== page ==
UPDATE: Ohtani saw the headline to this story and answered the question pretty quickly on Sunday Night Baseball vs. the White Sox. Ohtani took the first pitch from Dylan Cease in his first AB of the game and hit a MAMMOTH shot to right center field to give the Halos a 1-0 lead. Check this out. You won’t be able to stop watching.
bing bang bong that’s a dong— Sam Richmond (@samrichmondBR) April 5, 2021
The Los Angeles Angels made a significant move on December 8, 2017 and are hoping for further dividends soon. On that day, the Angels signed two-way Japanese star player Shohei Ohtani out of the Nippon Professional Baseball League. The interest in the multi-talented pitcher and batter was staggering as all 30 major league teams courted him.
Ohtani’s ability to not only hit at a high level, but also pitch is a tantalizing idea because it’s something that we haven’t seen in the MLB since before the advent of the designated hitter. In five seasons with the Nippon Ham Fighters, the two-way star slashed .286/.358/.500 with 48 home runs and 166 RBI. On the pitching side, he recorded an ERA of 2.52 with 624 strikeouts in 543 innings pitched.
With that in mind, the Angels knew that they had a potential superstar on their hands if everything played out correctly. As a rookie in 2018, Ohtani proved what he did in NPB was not a fluke and that he could be a successful two-way player.
During his rookie season, Ohtani slashed .285/.361/.564 with 22 home runs and 61 RBI in 367 plate appearances as a designated hitter. The 23-year-old Ohtani also stole 10 bases, while only striking out 102 times. He also took the mound for 10 starts, finishing the season 4-2 with a 3.31 ERS and 1.16 WHIP, while striking out 63 batters in 51.2 innings. He would ultimately parlay his success both at the plate and on the mound into winning the AL Rookie of the Year.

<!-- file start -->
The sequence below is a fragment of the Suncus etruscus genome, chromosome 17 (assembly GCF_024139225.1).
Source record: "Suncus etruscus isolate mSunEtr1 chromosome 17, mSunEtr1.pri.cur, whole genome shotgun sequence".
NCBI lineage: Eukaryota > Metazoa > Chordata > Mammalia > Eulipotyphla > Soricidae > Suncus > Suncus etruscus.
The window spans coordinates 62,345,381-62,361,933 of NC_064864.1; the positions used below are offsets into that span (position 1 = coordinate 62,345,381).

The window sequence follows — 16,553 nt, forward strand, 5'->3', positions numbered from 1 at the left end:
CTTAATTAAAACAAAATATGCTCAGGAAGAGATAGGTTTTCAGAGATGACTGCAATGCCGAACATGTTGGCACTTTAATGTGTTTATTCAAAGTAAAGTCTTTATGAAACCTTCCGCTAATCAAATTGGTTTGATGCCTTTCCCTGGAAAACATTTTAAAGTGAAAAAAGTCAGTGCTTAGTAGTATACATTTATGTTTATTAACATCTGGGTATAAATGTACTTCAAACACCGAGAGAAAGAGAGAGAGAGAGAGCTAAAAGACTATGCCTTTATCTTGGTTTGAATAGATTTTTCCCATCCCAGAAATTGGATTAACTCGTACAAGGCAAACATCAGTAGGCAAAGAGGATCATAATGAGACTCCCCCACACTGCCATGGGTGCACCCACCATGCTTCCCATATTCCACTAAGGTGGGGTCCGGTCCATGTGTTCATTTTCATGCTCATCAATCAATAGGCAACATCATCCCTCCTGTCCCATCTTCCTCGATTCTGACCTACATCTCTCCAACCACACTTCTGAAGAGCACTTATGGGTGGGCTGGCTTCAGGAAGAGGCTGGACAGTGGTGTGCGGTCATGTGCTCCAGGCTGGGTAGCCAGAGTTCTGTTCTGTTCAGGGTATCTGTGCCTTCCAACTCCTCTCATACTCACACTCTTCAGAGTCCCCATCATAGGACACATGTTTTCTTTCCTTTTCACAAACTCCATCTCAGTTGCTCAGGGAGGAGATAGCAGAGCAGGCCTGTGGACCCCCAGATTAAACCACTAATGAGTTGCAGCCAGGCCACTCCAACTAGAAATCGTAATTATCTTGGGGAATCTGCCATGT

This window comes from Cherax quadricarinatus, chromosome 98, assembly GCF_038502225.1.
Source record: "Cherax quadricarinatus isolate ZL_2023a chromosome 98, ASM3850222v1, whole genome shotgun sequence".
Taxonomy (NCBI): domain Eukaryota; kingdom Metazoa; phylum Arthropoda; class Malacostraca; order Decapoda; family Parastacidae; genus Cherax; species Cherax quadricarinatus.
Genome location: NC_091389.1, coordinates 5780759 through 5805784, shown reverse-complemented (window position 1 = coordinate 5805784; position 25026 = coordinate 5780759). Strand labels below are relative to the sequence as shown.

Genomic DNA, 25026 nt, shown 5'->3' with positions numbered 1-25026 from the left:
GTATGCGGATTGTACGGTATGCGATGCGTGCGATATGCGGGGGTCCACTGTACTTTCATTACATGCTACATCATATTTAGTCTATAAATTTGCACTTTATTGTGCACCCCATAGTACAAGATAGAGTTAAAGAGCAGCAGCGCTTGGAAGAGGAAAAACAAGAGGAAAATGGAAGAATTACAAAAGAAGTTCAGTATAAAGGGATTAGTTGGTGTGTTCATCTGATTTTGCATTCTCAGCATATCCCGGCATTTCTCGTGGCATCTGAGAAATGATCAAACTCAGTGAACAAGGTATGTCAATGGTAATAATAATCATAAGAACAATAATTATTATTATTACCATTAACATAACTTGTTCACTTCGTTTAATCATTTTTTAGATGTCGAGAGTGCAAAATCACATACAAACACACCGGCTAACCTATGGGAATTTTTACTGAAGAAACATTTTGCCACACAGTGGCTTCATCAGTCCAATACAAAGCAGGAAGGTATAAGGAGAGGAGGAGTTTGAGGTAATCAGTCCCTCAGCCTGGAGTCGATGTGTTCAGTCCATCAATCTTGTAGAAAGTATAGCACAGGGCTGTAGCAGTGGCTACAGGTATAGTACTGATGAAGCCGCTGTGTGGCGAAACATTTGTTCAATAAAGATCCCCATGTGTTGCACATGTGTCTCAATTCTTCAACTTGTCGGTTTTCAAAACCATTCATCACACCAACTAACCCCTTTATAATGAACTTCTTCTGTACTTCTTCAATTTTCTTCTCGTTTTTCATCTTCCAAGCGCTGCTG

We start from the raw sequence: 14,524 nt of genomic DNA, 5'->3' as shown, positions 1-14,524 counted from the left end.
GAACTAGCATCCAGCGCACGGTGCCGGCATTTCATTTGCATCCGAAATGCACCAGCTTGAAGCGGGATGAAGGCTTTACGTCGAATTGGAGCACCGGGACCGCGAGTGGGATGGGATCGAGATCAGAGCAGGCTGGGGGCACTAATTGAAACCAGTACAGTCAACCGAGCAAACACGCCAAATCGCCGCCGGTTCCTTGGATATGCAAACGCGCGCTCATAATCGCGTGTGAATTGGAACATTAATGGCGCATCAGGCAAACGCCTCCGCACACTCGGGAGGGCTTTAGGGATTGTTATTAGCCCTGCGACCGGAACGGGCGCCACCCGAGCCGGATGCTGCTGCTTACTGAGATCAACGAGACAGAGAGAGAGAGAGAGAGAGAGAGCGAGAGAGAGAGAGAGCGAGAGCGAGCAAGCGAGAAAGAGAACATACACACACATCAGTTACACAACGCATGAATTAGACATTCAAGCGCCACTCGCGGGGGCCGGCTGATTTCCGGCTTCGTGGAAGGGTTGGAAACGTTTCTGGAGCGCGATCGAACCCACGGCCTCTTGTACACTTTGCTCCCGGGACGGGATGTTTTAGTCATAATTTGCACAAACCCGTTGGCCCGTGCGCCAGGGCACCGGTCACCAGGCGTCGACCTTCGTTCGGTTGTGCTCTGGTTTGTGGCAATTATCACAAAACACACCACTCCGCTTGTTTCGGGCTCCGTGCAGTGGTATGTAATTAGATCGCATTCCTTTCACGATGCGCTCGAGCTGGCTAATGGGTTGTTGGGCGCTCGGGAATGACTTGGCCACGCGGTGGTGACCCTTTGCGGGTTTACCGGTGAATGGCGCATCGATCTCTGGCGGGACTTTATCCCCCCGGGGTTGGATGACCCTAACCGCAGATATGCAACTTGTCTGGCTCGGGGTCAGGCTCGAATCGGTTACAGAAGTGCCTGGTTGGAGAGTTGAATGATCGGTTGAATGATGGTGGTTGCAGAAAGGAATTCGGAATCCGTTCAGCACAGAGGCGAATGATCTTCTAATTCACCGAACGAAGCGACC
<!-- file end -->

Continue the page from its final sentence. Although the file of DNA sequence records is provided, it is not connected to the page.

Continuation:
Unfortunately, his rookie season was cut short when he suffered an elbow injury that would require Tommy John surgery. He underwent the procedure in late September, and while the procedure would sideline a pitcher through the entirety of the following season, Ohtani’s hitting skills allowed him to get back on the field in 2019. The 6-foot-4 designated hitter slugged .286/.343/.505 with 18 home runs and 62 RBI. He also increased his stolen bases to 12, along with his strikeouts (110). In June, he became the first Japanese-born MLB player to hit for the cycle.
However, Ohtani ran into injury problems again late in the season. He had surgery in September of that year to repair a bipartite patella in his left knee. Injuries would pop up again in the shortened 2020 season. He appeared in 44 games, and struggled to only hit .190/.291/.366 with seven home runs and 24 RBI. He made two starts as a pitcher and was 0-1 with a 3780 ERA in only 1.2 innings pitched.
While Ohtani has been a competent hitter at the plate over his short-time in Major League Baseball, he has yet to be able to consistently replicate what he did on the mound as a rookie in 2018.
In 2018, Ohtani did not start in many games as a typical starting pitcher would, but he still recorded 10 starts. The Japanese star did not disappoint, producing a record of 4-2 and 3.31 ERA with 63 strikeouts in 51.2 innings pitched (11.0 K/9). For his efforts at the plate and on the mound, it did not come as a surprise to see him win ROY.
Last season, Ohtani struggled, only pitching in two games and seeing his ERA explode to 37.80. He dealt with forearm/right elbow issues that he suffered in only his second start for the Angels. They hope that is behind him and Ohtani can return back to his 2018 form, which will make him a strong MVP candidate.
Could Ohtani win MVP?
As of right now, DraftKings Sportsbook has Ohtani’s odds slated +2000 to win the AL MVP and +4000 to win the AL Cy Young. Between the two awards, Ohtani has a better chance to win the MVP because he likely won’t make nearly enough starts to secure the Cy Young.
For him to win the league’s MVP as a two-way player, he’ll need to take a step up from his rookie year and do enough across the board to outshine his all-world teammate Mike Trout.. Remember, Ohtani hit 22 home runs and had a .285 average, to go along with a 3.31 ERA in 2018. With the Angels’ lineup currently constructed as is, Ohtani will have multiple opportunities to produce.
But what he can do on the mound is the big remaining question. The last two years he has dealt with arm injuries that have hindered him. If he can get past the injuries and can throw strikes like we saw in Spring Training, then it’s going to be really hard to not vote for him as AL MVP.